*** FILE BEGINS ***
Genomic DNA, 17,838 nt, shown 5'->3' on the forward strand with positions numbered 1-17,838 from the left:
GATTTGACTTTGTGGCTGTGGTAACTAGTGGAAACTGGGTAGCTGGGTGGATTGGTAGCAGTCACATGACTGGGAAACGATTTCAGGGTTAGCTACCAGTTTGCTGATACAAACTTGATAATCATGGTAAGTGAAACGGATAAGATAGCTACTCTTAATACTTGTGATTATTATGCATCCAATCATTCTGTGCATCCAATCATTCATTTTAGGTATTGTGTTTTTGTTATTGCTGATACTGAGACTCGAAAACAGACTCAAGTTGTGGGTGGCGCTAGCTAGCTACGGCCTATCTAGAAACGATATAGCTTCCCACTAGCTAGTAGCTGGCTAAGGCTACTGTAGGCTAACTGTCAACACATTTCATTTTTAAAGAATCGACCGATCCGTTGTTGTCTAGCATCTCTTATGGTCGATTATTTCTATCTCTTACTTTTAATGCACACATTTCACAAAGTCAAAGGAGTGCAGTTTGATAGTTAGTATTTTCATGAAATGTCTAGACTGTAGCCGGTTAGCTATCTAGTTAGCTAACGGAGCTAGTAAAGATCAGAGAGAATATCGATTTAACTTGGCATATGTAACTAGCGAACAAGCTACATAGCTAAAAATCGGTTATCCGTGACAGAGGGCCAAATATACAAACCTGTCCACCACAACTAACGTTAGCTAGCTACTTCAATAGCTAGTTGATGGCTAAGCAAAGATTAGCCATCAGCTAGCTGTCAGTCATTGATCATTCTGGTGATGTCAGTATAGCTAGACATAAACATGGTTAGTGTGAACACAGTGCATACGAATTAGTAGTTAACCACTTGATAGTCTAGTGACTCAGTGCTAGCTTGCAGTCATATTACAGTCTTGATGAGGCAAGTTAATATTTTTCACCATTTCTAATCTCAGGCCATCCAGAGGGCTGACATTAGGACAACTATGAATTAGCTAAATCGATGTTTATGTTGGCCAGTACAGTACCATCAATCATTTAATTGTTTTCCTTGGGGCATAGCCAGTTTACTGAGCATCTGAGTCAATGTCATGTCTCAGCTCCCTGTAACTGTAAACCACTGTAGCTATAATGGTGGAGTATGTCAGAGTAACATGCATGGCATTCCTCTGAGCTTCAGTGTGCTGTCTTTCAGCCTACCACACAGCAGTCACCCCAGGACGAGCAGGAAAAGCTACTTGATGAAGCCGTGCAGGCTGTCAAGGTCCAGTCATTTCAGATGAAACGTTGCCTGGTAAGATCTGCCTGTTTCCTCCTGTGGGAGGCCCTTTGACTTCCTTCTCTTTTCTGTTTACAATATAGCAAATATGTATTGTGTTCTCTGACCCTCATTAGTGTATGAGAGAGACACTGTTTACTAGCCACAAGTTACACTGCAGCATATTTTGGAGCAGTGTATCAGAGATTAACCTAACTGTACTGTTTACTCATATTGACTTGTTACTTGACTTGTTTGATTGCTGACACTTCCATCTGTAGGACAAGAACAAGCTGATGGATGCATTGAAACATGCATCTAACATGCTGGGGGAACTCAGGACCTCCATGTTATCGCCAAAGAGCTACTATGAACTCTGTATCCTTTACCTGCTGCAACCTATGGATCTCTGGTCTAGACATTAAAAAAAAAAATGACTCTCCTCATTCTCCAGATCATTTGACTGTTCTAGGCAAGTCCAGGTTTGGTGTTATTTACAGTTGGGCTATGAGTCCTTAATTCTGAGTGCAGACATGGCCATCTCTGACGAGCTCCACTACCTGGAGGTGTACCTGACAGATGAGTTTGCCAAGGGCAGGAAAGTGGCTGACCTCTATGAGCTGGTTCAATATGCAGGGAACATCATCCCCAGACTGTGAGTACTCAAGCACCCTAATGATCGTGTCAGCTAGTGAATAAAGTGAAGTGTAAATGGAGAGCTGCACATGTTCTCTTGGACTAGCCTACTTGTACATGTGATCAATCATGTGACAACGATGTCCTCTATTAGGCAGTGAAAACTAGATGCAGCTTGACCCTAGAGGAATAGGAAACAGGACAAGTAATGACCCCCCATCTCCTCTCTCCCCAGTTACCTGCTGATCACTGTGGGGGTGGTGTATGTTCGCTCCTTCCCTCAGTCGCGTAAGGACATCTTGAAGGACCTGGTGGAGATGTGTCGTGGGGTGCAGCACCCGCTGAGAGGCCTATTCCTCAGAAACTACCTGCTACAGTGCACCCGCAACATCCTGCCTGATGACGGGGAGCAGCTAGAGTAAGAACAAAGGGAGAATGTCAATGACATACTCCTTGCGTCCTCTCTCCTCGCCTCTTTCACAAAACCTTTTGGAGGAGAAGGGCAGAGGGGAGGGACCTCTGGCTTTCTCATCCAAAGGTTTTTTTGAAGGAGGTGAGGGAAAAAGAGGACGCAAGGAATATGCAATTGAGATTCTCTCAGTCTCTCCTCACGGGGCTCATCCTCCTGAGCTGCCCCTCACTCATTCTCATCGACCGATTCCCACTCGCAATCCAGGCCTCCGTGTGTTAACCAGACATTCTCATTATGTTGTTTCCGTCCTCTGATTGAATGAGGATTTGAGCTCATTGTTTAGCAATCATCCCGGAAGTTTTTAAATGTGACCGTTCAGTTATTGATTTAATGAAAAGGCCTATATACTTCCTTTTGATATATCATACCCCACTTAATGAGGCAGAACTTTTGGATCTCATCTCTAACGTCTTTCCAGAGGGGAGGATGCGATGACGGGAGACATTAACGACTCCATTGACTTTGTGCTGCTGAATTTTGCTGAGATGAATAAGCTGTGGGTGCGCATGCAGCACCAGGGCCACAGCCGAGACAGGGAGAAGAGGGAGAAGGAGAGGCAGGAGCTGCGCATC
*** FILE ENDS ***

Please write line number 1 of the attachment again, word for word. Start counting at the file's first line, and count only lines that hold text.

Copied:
Genomic DNA, 17,838 nt, shown 5'->3' on the forward strand with positions numbered 1-17,838 from the left: